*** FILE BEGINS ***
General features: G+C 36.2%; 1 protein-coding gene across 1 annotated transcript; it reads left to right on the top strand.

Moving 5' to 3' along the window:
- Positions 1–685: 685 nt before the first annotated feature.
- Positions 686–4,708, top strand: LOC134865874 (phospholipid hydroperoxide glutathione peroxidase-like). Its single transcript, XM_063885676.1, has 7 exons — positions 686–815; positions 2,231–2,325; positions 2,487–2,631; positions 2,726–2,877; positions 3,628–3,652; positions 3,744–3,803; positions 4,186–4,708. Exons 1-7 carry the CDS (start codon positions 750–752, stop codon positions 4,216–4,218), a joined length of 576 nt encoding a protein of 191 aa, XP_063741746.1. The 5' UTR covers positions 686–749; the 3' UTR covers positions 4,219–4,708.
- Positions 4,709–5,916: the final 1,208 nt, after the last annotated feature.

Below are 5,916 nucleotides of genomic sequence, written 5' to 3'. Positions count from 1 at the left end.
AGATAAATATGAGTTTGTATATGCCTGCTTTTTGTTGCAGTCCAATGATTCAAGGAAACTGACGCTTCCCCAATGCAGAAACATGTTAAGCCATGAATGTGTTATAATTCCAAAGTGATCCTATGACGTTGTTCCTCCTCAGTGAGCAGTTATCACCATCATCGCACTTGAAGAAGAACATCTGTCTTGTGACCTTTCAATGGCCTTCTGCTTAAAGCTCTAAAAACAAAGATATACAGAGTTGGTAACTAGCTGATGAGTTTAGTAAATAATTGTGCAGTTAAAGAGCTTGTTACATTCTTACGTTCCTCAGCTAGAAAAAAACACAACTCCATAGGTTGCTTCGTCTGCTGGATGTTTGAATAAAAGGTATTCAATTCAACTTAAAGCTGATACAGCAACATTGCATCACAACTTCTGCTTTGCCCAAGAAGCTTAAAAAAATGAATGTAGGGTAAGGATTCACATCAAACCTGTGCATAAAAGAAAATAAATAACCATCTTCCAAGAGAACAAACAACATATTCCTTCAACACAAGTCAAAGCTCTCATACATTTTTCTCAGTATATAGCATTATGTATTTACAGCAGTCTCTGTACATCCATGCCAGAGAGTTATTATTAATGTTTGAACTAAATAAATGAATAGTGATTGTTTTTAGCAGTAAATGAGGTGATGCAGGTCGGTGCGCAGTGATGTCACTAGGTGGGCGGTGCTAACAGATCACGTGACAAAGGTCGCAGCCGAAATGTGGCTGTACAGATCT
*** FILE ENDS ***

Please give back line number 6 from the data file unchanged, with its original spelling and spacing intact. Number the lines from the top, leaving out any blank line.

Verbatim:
Below are 5,916 nucleotides of genomic sequence, written 5' to 3'. Positions count from 1 at the left end.